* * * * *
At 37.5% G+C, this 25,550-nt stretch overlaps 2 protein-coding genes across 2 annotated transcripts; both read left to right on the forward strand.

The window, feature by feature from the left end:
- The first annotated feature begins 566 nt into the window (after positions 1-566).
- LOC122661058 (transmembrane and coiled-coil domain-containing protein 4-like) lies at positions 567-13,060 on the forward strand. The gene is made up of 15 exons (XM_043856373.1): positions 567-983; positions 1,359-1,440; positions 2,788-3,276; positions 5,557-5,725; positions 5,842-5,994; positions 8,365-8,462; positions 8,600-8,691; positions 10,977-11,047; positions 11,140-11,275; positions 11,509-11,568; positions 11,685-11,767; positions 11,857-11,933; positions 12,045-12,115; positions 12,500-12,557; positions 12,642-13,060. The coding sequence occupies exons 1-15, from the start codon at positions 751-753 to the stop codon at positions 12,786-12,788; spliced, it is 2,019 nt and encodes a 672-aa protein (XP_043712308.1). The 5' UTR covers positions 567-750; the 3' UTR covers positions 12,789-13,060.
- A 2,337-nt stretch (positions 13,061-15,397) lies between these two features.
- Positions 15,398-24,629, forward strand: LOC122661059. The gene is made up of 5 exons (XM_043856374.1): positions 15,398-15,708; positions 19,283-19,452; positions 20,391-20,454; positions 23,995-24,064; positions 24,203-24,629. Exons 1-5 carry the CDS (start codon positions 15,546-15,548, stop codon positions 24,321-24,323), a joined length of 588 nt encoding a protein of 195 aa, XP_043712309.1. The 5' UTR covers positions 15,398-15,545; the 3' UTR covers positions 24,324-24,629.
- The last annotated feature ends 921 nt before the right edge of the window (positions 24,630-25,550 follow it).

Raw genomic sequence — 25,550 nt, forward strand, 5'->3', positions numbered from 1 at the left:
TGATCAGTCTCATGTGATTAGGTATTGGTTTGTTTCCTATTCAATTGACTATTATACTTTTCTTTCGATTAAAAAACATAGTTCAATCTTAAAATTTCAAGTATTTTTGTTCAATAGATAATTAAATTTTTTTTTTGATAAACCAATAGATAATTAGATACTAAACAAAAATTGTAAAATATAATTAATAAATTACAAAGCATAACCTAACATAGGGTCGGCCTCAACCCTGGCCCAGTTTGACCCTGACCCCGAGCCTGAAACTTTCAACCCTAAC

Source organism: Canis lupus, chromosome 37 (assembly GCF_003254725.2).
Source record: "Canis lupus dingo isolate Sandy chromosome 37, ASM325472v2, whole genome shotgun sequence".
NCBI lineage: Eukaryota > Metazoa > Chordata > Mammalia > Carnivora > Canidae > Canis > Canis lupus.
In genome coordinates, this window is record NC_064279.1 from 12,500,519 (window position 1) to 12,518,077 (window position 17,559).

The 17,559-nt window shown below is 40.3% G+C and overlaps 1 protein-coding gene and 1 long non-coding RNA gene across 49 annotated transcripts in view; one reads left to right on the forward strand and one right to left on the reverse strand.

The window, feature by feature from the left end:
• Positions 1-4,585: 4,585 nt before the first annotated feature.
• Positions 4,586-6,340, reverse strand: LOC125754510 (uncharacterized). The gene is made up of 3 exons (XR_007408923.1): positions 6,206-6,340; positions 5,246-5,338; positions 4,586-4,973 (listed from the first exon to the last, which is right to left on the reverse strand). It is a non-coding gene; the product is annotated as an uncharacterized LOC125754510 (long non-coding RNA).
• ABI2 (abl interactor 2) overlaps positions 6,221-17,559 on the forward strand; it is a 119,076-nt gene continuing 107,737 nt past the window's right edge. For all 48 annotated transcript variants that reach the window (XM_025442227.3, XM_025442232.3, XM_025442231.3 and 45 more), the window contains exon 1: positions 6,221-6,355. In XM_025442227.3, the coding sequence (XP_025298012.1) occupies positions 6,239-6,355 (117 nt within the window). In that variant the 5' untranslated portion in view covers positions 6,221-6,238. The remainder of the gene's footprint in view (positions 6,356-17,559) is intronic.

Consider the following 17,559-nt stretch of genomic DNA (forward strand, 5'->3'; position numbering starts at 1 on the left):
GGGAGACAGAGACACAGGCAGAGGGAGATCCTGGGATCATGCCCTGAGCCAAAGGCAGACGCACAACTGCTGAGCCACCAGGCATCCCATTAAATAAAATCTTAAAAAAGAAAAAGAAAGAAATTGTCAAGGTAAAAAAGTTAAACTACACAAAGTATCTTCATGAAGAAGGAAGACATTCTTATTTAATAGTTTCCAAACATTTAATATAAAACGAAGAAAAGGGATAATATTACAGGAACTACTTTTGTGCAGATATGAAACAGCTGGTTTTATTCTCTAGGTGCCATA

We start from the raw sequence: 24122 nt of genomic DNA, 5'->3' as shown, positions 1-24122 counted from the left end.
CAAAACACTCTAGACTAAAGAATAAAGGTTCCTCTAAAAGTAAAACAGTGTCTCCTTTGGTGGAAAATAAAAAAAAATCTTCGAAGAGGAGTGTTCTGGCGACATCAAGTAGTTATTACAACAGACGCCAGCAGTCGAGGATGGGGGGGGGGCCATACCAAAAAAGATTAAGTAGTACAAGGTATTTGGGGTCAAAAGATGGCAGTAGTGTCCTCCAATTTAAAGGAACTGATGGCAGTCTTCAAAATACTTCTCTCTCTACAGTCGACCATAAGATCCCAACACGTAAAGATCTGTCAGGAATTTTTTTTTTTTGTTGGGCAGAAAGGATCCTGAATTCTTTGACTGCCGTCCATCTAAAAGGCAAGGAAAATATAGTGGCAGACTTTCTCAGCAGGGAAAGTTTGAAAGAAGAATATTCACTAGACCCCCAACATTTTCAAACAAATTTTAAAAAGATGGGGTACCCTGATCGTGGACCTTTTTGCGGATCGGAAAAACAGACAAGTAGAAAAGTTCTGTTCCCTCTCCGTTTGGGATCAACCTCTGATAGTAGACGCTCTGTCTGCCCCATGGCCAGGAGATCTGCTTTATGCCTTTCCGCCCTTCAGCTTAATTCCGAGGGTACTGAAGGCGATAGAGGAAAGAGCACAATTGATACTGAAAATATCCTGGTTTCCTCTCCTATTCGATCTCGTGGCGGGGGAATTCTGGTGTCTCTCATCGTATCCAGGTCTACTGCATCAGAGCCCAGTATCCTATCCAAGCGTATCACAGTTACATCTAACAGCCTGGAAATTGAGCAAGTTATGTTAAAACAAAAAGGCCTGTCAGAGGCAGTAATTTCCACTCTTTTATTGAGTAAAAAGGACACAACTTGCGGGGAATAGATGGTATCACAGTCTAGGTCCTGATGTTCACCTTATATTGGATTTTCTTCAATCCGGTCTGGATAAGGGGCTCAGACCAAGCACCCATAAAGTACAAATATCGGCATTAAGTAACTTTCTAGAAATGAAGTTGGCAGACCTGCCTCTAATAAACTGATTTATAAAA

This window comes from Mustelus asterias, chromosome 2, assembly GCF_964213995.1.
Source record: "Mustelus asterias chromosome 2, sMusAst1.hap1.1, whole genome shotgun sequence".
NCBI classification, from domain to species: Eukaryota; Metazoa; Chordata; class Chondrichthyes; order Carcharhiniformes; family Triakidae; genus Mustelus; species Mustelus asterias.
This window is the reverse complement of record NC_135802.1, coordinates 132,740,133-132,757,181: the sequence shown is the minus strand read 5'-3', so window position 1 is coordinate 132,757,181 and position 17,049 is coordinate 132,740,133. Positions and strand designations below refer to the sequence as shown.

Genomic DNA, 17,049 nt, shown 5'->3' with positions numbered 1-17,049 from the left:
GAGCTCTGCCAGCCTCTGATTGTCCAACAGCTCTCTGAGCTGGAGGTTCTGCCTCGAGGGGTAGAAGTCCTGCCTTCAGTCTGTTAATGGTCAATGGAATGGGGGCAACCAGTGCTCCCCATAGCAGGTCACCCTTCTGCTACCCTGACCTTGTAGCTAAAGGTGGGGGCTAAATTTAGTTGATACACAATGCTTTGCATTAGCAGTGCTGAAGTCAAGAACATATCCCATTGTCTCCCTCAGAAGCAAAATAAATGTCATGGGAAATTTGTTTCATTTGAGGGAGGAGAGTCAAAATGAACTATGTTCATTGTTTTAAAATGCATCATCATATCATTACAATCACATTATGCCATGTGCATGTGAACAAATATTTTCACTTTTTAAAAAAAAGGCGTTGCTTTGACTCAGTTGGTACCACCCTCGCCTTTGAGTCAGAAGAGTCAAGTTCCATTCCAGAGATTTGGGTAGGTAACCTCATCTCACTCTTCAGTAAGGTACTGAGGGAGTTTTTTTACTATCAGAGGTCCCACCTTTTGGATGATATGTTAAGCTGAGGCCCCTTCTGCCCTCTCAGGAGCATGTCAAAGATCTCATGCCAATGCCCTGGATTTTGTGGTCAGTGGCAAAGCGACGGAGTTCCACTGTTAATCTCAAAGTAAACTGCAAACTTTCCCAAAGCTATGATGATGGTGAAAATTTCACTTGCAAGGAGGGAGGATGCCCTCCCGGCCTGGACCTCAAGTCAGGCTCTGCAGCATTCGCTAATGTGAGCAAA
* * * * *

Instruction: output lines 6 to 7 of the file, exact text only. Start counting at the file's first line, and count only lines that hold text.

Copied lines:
- Positions 15,398-24,629, forward strand: LOC122661059. The gene is made up of 5 exons (XM_043856374.1): positions 15,398-15,708; positions 19,283-19,452; positions 20,391-20,454; positions 23,995-24,064; positions 24,203-24,629. Exons 1-5 carry the CDS (start codon positions 15,546-15,548, stop codon positions 24,321-24,323), a joined length of 588 nt encoding a protein of 195 aa, XP_043712309.1. The 5' UTR covers positions 15,398-15,545; the 3' UTR covers positions 24,324-24,629.
- The last annotated feature ends 921 nt before the right edge of the window (positions 24,630-25,550 follow it).